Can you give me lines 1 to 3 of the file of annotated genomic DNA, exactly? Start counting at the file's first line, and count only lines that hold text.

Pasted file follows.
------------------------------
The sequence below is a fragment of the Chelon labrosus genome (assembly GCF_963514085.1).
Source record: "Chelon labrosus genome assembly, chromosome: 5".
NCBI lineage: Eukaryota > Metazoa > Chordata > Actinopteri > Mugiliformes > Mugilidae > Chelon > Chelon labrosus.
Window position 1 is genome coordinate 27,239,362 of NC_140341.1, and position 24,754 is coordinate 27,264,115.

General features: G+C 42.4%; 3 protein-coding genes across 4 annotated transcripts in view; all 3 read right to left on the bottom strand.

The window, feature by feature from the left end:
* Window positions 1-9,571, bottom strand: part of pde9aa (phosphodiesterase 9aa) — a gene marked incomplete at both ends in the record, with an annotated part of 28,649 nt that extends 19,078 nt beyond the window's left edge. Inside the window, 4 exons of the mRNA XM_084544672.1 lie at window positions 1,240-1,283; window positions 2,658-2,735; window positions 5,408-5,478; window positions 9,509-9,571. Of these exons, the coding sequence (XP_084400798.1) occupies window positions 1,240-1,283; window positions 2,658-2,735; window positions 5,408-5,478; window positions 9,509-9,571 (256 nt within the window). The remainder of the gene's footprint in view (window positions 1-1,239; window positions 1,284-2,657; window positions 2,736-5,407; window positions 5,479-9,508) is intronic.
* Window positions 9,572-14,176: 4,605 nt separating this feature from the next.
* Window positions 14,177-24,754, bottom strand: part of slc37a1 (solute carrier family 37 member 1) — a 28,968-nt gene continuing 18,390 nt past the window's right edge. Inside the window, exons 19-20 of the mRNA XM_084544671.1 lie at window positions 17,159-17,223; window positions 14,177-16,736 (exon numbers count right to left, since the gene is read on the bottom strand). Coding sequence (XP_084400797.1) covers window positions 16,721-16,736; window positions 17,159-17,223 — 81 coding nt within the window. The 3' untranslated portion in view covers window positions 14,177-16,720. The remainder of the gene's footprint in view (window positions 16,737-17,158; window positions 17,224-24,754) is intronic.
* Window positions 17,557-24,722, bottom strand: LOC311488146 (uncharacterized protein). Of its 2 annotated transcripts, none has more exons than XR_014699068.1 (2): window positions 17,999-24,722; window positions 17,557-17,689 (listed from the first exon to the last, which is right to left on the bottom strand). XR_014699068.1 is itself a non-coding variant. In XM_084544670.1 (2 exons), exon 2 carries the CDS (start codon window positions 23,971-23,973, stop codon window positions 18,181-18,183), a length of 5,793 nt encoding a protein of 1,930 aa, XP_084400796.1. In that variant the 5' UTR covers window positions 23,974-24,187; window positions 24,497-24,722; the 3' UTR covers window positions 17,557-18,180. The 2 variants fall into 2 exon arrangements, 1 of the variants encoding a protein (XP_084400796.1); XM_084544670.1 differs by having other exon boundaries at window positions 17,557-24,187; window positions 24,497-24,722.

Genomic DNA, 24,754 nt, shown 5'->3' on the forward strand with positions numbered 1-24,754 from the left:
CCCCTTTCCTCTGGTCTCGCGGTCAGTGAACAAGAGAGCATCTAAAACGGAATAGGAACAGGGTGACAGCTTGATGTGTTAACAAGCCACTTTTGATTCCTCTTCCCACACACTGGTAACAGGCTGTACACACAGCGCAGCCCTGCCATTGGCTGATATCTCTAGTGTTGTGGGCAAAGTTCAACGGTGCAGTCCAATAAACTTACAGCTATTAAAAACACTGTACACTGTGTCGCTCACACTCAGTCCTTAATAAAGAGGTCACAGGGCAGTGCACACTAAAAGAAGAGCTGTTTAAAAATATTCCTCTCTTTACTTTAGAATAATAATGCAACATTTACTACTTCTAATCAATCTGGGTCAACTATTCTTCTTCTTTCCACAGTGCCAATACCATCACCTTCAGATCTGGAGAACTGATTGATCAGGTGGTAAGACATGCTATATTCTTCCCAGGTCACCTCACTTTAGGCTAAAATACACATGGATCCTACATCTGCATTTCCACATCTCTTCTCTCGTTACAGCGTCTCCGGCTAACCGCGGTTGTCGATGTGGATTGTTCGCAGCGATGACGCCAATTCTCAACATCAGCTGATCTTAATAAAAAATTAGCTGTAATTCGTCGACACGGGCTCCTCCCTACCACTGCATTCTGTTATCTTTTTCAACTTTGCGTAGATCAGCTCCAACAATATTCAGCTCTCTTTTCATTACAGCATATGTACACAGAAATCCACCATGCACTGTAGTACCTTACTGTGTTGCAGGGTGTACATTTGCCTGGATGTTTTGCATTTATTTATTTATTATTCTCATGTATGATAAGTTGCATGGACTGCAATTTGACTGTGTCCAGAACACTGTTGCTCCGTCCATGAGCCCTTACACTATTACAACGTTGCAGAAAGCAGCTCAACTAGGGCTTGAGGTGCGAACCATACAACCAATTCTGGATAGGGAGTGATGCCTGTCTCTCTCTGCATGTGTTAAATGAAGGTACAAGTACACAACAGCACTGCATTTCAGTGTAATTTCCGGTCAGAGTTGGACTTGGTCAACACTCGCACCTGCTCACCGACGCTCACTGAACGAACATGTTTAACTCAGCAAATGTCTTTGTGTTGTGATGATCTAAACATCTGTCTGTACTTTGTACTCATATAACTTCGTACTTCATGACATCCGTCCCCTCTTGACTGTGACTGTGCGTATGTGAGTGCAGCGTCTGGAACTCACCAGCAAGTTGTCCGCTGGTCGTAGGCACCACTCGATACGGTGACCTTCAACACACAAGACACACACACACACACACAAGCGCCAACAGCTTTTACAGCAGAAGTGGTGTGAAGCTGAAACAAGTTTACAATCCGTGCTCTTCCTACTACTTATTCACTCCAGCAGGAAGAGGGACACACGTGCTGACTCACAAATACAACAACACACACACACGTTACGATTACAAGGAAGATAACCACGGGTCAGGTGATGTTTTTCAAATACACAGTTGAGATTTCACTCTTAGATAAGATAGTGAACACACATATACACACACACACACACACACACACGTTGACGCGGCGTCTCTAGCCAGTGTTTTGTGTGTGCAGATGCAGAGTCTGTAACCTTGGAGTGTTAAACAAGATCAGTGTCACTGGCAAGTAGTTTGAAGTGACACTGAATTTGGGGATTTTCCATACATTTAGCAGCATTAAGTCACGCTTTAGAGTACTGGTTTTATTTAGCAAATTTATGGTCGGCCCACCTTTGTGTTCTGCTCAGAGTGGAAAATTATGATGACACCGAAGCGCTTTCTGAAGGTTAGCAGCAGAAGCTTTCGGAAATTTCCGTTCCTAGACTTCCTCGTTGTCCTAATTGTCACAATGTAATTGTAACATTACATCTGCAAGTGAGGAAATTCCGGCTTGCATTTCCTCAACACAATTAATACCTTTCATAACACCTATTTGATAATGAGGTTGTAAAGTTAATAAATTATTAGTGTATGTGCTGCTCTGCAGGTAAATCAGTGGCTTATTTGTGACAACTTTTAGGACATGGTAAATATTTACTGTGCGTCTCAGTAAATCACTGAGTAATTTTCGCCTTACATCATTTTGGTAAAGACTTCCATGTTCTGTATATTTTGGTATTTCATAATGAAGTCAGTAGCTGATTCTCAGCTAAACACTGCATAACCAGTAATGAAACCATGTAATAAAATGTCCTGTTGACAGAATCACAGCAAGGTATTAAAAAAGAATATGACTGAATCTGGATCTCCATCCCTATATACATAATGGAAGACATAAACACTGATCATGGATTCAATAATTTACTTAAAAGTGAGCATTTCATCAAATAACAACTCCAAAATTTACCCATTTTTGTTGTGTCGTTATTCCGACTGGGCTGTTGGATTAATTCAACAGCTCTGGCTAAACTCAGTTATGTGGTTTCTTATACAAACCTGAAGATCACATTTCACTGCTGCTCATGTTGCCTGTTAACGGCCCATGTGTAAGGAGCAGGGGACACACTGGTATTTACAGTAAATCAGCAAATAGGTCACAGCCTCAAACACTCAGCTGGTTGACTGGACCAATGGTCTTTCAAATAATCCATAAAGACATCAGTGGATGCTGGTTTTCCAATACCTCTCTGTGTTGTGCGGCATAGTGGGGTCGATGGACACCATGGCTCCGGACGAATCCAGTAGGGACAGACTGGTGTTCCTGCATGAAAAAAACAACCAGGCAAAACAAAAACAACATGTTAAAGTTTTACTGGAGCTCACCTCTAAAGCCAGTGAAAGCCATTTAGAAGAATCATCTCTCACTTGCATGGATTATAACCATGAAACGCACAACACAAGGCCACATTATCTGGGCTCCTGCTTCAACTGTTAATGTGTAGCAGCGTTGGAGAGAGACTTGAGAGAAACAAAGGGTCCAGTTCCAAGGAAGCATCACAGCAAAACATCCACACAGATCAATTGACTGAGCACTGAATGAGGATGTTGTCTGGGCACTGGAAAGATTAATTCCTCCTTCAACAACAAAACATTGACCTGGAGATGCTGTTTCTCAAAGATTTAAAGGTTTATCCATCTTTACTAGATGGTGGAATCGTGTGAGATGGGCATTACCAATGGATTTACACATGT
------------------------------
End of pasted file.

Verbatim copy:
The sequence below is a fragment of the Chelon labrosus genome (assembly GCF_963514085.1).
Source record: "Chelon labrosus genome assembly, chromosome: 5".
NCBI lineage: Eukaryota > Metazoa > Chordata > Actinopteri > Mugiliformes > Mugilidae > Chelon > Chelon labrosus.